The kingdom itself was founded after 20 years of warfare and campaigning by Ibn Saud, who declared himself king in 1925. Ibn Saud was aided in his rise to power by a religious militia. These later revolted, and so Ibn Saud had them massacred. The conquest of what is now Saudi Arabia was complete by 1932. Ibn Saud tried, and failed, to conquer and incorporate what is now Yemen.

The Saudi family struck oil after World War I, and invited the Americans in to exploit it. The Americans were only too pleased, after having been shut out of the rest of the oilfields of the Middle East by the triumphant European colonial powers. The American oil company, Chevron, staked its claim to the Saudi oilfields in 1933. This resulted in the formation of Arab-American Oil – Aramco. Despite the name, Aramco was 100 per cent owned by the Americans. It is the property of four American oil companies, including Chevron and Mobil. These oil companies paid a small proportion of their profits to the Saudi royal family as royalties.

Italian bombing during the Second World War severely disrupted oil supplies. In 1943 President Roosevelt declared that the defence of the Saudi oilfields was a national priority. Two years later, in 1945, Roosevelt signed a treaty with the Saudis giving them American protection in exchange for oil. This was the start of the network of American army and naval based in the country. In 1953 15,000 or so oil workers went on strike, demanding a union. The monarchy responded by assassinating the leaders and promulgating a royal decree banning working class organisations. In 1962 a left-wing revolution broke out in Yemen. Saudi Arabia, Jordan and the UK responded by supporting the royalist counterrevolution.

The relationship between Saudi Arabia and the West has not gone untroubled, however. There was a rift following the foundation of Israel. In response to Israeli victories during the Arab-Israeli wars, the Saudis launched their oil embargo, sparking the energy crisis of the 1970s. This did not, however, bother Nixon and Kissinger very much. If the worst came to the worst, they planned on bombing the kingdom in order to secure the vital supplies of oil. In the event, they didn’t need to take such drastic action. The Saudis were alarmed by the spread of Communism. So Nixon and Kissinger convinced the Saudis, along with the UAE, Qatar and Bahrein to back their war on Communism and specifically the conflict in Vietnam.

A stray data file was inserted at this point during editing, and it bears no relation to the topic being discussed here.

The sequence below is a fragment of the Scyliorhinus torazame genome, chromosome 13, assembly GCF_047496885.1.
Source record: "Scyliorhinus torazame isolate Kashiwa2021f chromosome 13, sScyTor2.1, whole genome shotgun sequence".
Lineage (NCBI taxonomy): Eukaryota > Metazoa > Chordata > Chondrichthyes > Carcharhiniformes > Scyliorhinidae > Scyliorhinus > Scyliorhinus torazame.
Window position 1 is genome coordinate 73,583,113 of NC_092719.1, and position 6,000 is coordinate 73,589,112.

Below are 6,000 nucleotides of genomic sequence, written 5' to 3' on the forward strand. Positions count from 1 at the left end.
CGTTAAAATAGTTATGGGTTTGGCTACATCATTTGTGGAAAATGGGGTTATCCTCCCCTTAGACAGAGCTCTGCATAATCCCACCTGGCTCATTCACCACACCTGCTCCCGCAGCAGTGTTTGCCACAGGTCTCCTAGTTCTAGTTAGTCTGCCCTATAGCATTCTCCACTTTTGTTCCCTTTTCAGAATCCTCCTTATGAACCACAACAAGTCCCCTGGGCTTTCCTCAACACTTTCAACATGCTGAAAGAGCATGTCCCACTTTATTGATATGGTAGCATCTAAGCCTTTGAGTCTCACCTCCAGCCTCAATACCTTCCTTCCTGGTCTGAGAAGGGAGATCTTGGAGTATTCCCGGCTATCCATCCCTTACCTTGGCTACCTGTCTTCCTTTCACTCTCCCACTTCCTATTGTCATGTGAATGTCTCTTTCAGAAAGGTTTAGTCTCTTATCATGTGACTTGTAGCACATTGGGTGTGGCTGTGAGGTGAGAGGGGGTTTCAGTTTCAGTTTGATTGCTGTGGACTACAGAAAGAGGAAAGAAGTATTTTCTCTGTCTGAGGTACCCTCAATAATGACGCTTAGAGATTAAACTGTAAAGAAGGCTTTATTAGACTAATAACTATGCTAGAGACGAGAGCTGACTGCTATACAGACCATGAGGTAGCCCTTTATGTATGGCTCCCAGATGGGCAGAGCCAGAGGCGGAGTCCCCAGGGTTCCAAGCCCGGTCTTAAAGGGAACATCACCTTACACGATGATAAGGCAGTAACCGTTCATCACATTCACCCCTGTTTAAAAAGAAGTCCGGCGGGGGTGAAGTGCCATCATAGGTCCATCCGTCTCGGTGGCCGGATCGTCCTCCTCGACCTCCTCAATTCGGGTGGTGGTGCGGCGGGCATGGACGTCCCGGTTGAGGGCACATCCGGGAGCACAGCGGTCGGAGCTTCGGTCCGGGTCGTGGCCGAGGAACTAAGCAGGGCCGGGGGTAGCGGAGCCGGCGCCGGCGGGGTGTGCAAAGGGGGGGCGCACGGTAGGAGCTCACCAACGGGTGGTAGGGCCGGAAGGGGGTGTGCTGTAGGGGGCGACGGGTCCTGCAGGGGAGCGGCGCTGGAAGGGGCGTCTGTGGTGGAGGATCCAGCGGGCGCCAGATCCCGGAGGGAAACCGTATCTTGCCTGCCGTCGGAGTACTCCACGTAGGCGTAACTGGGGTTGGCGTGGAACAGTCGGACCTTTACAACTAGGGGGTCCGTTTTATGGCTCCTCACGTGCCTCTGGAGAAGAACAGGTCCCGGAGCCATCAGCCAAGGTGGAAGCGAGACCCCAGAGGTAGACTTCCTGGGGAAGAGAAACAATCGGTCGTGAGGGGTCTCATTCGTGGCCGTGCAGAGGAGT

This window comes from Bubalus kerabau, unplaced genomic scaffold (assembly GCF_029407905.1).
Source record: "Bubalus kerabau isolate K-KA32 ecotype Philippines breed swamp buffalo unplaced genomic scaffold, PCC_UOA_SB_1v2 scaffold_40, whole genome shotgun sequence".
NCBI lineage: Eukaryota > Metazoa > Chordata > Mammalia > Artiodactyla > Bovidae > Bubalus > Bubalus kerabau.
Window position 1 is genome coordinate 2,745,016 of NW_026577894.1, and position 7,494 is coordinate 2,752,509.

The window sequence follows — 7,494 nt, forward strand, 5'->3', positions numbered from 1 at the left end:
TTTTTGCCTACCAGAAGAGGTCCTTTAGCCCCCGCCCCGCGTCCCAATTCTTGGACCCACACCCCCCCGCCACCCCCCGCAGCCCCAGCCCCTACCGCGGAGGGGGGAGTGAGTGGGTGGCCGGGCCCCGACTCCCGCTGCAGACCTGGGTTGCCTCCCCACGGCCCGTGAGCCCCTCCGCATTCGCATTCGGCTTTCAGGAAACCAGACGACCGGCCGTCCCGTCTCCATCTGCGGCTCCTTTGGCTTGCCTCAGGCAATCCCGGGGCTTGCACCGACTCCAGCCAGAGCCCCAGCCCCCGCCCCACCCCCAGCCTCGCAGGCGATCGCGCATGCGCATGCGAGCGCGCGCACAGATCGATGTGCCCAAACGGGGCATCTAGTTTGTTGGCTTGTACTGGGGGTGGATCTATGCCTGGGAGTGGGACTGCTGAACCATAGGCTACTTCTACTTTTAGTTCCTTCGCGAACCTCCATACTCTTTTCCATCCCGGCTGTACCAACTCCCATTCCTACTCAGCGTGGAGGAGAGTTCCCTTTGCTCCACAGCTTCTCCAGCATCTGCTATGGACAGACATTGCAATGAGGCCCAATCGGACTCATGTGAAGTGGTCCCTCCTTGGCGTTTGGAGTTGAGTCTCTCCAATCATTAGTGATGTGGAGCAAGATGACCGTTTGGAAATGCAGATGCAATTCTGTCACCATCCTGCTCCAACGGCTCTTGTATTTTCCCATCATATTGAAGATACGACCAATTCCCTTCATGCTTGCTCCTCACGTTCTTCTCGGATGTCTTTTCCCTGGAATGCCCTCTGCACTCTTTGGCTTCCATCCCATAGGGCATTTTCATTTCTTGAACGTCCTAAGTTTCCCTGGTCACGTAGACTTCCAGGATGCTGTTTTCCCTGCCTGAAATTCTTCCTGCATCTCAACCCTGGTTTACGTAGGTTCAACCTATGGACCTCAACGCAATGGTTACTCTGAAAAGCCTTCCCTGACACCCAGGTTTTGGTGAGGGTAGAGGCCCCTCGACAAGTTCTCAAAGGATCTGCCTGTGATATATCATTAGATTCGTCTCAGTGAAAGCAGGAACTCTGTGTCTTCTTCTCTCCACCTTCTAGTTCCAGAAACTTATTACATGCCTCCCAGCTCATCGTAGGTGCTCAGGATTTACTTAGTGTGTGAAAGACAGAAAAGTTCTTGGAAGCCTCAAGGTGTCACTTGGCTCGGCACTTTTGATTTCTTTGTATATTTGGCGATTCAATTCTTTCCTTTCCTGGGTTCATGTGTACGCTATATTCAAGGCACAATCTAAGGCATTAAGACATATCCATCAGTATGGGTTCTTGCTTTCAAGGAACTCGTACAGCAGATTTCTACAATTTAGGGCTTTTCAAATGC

In the 1980s Saudi Arabia was the major backer of the Mujahideen. In 1979 there was a religious uprising in imitation of the Islamic Revolution in Iran. It was suppressed, and the 60 leaders executed. Saudi Shi’a were also attacked for celebrating a Shi’a religious festival. Following the killing of a student, there were mass demonstrations by the Shi’a, women’s organisations, the Communist party and the religious community. In retaliation, the Saudis deployed 20,000 soldiers, strafing the Shi’a communities with helicopter gunships. And Ronald Reagan pledged his support in suppressing any revolution. Saudi Arabia was, of course, the major American base in 1990 for the Gulf War.

The Saudis’ response to the Arab Spring was, predictably, also harsh. The regime issued a ban on all journalism that dared to question or criticise the monarchy, and the internet was subject to even heavier censorship. Saudi troops helped to crush the Arab Spring in neighbouring Bahrein. Despite this, people are still fighting and dying for their right to freedom in the east of Saudi Arabia. There was another uprising in 2013 following the shooting of another young person. Saudi Arabia has also responded to the threat by making massive purchases of arms. It is the biggest customer for American weapons, having bought $5.5 billion of them c. 2012. The kingdom is also a major financier of al-Qaeda and ISIS. This was admitted by Hillary Clinton in documents revealed by Wikileaks. They are estimated to have given $100 billion to terrorists.